Godzilla’s back and it’s time for some widespread mayhem and destruction…and not much else unfortunately.
Set five years after the conclusion of the original rebooted film, Godzilla: King of the Monsters sees a world in which the knowledge of Titans, or giant sized monsters that ruled the Earth long ago, has become so widespread that an organization named Monarch has taken it upon itself to track down and study said Titans for the benefit of mankind. But – this being a movie and all – there is an opposing force looking to use the Titans for their own destructive ends and through waking up “Monster Zero”, aka Ghidorah, they plan on doing just that. With Godzilla nowhere to be found since his last sighting five years ago, our human characters must find a way to bring our titular behemoth back into the ring to duke it out for the fate of the world, or risk “Monster Zero” being unleashed, leading to the awakening of all Titans across the globe and in turn, the complete and utter destruction of everything we hold dear. Place your bets, cuz it’s about to get real dangerous, real quick up in here.
When it comes to films like this, you have to have the right mentality going into it. Am I going to get a particularly good film out of a bunch of giant monsters punching each other in the face? Probably not. Am I going to be invested in the human element and their struggle in defeating said giant monsters punching each other in the face? Also, probably not. So right off the bat, there shouldn’t be much going for a movie like this, and by the time the credits roll, that’s more or less the case.
Like the first attempt at rebooting this larger than life character, Godzilla: King of the Monsters tries way harder than necessary to pretend to be a competent film rather than simply accepting that it’s essentially a glorified B-movie that just so happens to have a budget that rivals that of even the lowest rung of superhero film coming out nowadays. Clocking in at over two hours, it’s almost as if the filmmakers couldn’t understand this simple fact, and instead front loaded the film with some truly boring human character work and talking heads just to fill in space, making me more antsy rather than excited for the eventual monster fights that occur throughout.
But when the battles do happen, I honestly don’t have much to complain about. The slugfests are big, loud, and destructive, none really overly wowing me, but all entertaining me just enough to want another battle right after. The feeling of these giant monsters being just that, giant fucking monsters, is played well, with the filmmakers taking the time to realistically show what creatures of these sizes could do to a world where the highest building comes up to their chest. Whether it be a single flap of wings that takes out an entire section of a city, or a bolt of super charged lighting that destroys a building in a second, the sense of scale and danger these kaijus bring is probably the only real success of this film, as it should be, but unfortunately, a movie like this can’t live or die by how much effort they put into their action scenes.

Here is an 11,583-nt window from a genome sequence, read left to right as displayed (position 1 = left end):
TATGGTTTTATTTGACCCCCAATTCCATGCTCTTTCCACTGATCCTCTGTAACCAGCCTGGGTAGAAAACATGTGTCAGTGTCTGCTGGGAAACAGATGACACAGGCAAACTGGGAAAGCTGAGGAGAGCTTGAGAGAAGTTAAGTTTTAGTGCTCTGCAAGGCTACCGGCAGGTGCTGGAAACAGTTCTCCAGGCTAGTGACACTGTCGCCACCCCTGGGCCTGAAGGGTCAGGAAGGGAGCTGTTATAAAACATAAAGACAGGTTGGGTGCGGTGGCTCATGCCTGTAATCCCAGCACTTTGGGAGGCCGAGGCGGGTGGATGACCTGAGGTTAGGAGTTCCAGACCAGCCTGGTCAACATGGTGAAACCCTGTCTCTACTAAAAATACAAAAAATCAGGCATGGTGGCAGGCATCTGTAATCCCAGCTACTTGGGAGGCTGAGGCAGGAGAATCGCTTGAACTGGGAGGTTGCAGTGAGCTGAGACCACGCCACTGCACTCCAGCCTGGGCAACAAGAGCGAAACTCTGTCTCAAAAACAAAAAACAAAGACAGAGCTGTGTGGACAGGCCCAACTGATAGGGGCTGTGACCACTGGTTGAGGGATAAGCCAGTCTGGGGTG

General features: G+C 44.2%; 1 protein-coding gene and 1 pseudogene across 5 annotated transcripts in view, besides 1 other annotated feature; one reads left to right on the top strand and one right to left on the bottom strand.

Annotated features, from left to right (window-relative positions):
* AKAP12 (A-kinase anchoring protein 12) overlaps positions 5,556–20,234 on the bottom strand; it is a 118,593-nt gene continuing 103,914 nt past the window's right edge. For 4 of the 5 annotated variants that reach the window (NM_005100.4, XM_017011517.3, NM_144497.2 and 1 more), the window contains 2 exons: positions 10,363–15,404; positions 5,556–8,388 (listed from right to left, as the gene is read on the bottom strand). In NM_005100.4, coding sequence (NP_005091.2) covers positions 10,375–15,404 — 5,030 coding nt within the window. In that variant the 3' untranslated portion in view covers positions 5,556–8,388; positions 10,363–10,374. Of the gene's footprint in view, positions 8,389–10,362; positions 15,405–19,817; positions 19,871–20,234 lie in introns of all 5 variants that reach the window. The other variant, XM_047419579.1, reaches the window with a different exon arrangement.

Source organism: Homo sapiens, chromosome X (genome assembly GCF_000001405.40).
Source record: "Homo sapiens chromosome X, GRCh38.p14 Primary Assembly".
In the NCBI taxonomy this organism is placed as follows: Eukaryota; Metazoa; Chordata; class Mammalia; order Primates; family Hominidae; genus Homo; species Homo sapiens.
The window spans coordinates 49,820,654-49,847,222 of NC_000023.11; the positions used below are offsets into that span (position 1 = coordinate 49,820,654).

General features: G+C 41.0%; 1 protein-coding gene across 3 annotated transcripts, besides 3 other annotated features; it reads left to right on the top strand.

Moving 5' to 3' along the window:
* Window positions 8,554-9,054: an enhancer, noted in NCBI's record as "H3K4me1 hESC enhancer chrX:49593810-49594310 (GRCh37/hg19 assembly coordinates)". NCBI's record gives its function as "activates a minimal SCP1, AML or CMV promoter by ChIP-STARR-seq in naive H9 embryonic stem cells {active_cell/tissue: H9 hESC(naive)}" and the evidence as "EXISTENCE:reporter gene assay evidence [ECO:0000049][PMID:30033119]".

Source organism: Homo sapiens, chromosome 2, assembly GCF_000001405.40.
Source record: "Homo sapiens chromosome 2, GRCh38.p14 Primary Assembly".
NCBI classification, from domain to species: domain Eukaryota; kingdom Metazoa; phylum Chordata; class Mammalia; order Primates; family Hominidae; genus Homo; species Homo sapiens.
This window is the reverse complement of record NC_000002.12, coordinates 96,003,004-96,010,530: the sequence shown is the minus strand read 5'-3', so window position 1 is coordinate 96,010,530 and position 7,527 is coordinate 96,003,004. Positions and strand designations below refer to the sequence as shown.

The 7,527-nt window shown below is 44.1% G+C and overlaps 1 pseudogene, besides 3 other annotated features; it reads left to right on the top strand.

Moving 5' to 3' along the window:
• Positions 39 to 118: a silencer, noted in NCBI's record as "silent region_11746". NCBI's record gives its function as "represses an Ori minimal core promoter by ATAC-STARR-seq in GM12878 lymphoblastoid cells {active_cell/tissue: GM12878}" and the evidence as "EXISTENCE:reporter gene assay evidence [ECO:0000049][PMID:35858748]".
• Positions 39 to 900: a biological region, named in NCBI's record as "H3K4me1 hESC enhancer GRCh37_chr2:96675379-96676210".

Which brings us to the story and human element of the film. The less said about what in the actual fuck is going on – and the less attention paid to the filmmakers’ explanation for what they perceive to be going on – the better. Human storylines in Godzilla films have always been a necessary evil that has plagued the series since the originals a few decades back, and this film is no exception. Nearly every time there’s a flesh and blood character on screen, my interest in the film took a nosedive. I get that these movies have to be wrapped up in something other than big monsters fighting each other, but does it always have to be so boring? To be completely honest, I might have dozed a bit towards the middle of the movie, and when I came back out of it, not only did I have no idea what the story was trying to do, but each human character, including the stellar yet thinly scripted performance by Millie Bobby Brown, had me rolling my eyes at how inconsequential they all were. Cut out a good half hour and beef up the main reasons as to why everyone is seeing the movie to begin with *cough* the fights *cough*, and you could have a shamelessly good B-movie that knows where its bread is buttered, rather than a film that tries to be something that it doesn’t need to be.
An improvement over the last attempt Hollywood made in bringing this iconic monster back to the big screen, Godzilla: King of the Monsters is a perfectly fine summer popcorn flick that entertains as much as it bores. The battles are big, loud, destructive and satisfying (as they should be), but anything involving the human characters and their complete uselessness in the grand scheme of these towering kaijus is a waste of time. While the original’s tone and general look has carried over to the sequel, the final product feels more in line with a Transformers movie than anything of substance, a problem that I hope the upcoming Godzilla vs King Kong can finally level out. But hey, if you want to see giant monsters punching each other through buildings with barely anything else to invest yourself in, then this is the flick for you!